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Support of Portable Heap Dumps (.phd)

Eclipse OpenJ9 JVM, previously known as IBM J9 or simply IBM Java, has a built-in feature for dumping Java heap to a file in the Portable Heap Dump (PHD) binary format. The associated file name extension is .phd.

You can analyze these dumps by using the powerful features that YourKit Java Profiler provides for its own memory snapshots. However, due to the PHD format limitations, not all features are available.

Format limitations

A Java heap dump in the PHD format has a number of limitations comparing with the profiler format snapshot (.snapshot) and a HotSpot JVM's HPROF dump (.hprof).

  • Only live objects are reported.

    Reachability scopes are therefore restricted.

  • GC roots are not specified.

    It is not explicitly known which objects are roots and of what kind. The profiler has to infer the root objects by using the following rules:

    • A class (i.e. instance of java.lang.Class) loaded by the system loader becomes a roots of type "Class".
    • An object having no incoming references from other objects (i.e. self-references don't count) becomes a root of type "Held by JVM".

  • No primitive type values are available in fields and arrays.

    Primitive arrays like int[] or char[] themselves exist but their elements are unknown.

    Object primitive fields are not presented at all.

    java.lang.String values are also unavailable because they depend on the underlying field of type char[] or byte[].

  • Class metadata does not include field names.

    All instance field and static references are anonymous.

  • Null references are not reported for object fields and arrays.

    As the result:

    • For an array with null elements, all reported elements are moved towards the start of the array, so the indices may differ from the original ones. However, the element order is preserved.
    • For an object with null instance fields, the shown reference index for the same original field may differ for different objects of the same class. The same reference number in several instances of a class does not necessarily mean the reference belongs to the same original field.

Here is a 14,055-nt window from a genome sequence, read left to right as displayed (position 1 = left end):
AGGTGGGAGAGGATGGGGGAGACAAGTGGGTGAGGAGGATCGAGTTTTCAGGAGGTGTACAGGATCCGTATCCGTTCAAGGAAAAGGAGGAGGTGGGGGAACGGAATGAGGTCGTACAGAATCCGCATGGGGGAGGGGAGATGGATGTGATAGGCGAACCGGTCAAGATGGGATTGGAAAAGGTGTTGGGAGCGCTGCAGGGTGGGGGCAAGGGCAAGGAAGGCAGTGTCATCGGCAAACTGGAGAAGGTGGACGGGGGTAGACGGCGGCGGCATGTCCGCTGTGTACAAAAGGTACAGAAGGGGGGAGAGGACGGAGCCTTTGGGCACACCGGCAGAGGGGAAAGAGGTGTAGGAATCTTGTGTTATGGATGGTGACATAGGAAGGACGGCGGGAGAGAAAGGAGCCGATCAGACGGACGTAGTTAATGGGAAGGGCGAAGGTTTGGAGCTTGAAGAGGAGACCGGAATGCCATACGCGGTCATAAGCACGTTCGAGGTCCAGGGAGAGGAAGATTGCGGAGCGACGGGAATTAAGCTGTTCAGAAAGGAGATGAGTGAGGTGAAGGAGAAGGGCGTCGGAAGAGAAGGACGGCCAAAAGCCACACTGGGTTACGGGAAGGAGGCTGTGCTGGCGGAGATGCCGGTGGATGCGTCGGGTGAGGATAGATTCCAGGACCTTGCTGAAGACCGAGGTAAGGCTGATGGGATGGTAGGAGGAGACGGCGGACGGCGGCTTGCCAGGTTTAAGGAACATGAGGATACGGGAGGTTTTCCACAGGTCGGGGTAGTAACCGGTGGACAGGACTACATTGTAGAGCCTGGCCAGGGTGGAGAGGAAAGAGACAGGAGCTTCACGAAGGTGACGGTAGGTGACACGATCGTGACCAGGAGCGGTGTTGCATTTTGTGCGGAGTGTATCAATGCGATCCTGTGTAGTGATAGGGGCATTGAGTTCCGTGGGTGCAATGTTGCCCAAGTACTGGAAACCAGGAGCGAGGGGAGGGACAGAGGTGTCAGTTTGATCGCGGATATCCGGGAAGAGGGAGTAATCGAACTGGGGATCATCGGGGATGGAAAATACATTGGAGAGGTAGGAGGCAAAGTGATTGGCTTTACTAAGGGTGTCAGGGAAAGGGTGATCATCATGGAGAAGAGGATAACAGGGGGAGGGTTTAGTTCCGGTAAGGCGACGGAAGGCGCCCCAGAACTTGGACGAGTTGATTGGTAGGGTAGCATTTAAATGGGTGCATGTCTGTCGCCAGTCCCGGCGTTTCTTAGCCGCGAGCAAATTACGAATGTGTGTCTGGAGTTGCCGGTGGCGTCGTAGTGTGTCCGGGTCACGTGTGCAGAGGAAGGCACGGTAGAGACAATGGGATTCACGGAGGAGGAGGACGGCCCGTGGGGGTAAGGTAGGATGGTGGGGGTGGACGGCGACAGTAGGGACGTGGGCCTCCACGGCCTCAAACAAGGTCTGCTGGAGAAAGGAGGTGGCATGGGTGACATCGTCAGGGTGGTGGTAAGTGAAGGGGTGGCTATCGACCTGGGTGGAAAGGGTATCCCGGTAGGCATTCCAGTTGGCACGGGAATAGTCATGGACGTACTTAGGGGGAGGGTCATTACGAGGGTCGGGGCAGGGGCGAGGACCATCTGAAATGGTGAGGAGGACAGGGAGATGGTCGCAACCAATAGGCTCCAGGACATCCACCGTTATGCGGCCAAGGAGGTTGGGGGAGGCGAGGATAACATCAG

Therefore, to analyse full information about the Java heap it's recommended to use a YourKit Java Profiler snapshot instead of a PHD whenever possible. Using a PHD dump makes sense when it is not possible or not feasible to capture a YourKit Java Profiler snapshot instead, e.g. when analyzing a dump automatically captured on a production machine.

Dump creation

The heap dump dump can be generated in either of two ways:

  • Explicit generation
  • JVM triggered generation

Explicit generation

The Java heap dump can be explicitly generated in the following ways:

  • By using the IBM/OpenJ9 Java's jcmd command line utility:

    jcmd <PID> Dump.heap

    Creates file heapdump.<date>.<time>.<PID>.<running number>.phd in the location described in Location of the heap dump.

    jcmd <PID> Dump.heap <path>.phd

    Creates file with given path.

    Important: ensure that the target file does not exist at the moment of issuing the command. Otherwise, the dump command rejects to overwrite an existing file and fails with an error, e.g:

    Error: openj9.management.internal.InvalidDumpOptionExceptionBase
    Error in dump options.

  • By sending a signal to the JVM from the operating system.

    For Linux and AIX, send the JVM the signal SIGQUIT (kill -3, or CTRL+\ in the console window).

    For Windows, generate a SIGINT (Ctrl+Break).

    To enable signal-based Java Heap dumps, the IBM_HEAPDUMP=TRUE environmental variable or the appropriate JAVA_DUMP_OPTS must be set.

  • By using the HeapDump() method inside Java code that is being executed.

Please refer to IBM Java/OpenJ9 documentation for more information.

JVM triggered generation

The following events automatically trigger the JVM to produce a Java Heap dump:

  • A fatal native exception occurs in the JVM (not a Java Exception).
  • An OutOfMemoryError or heap exhaustion condition occurs (optional).

If Java Heap dumps are enabled, they are normally produced immediately before a thread dump. They are produced also if the JVM terminates unexpectedly (a crash).

Please refer to IBM Java/OpenJ9 documentation for more information.

Location of the heap dump

The JVM checks each of the following locations for existence and write-permission, then stores the Heap dump in the first one that is available.

  • The location that is specified by the IBM_HEAPDUMPDIR environment variable, if set.
  • The current working directory of the JVM process.
  • The location that is specified by the TMPDIR environment variable, if set.
  • The temporary directory.

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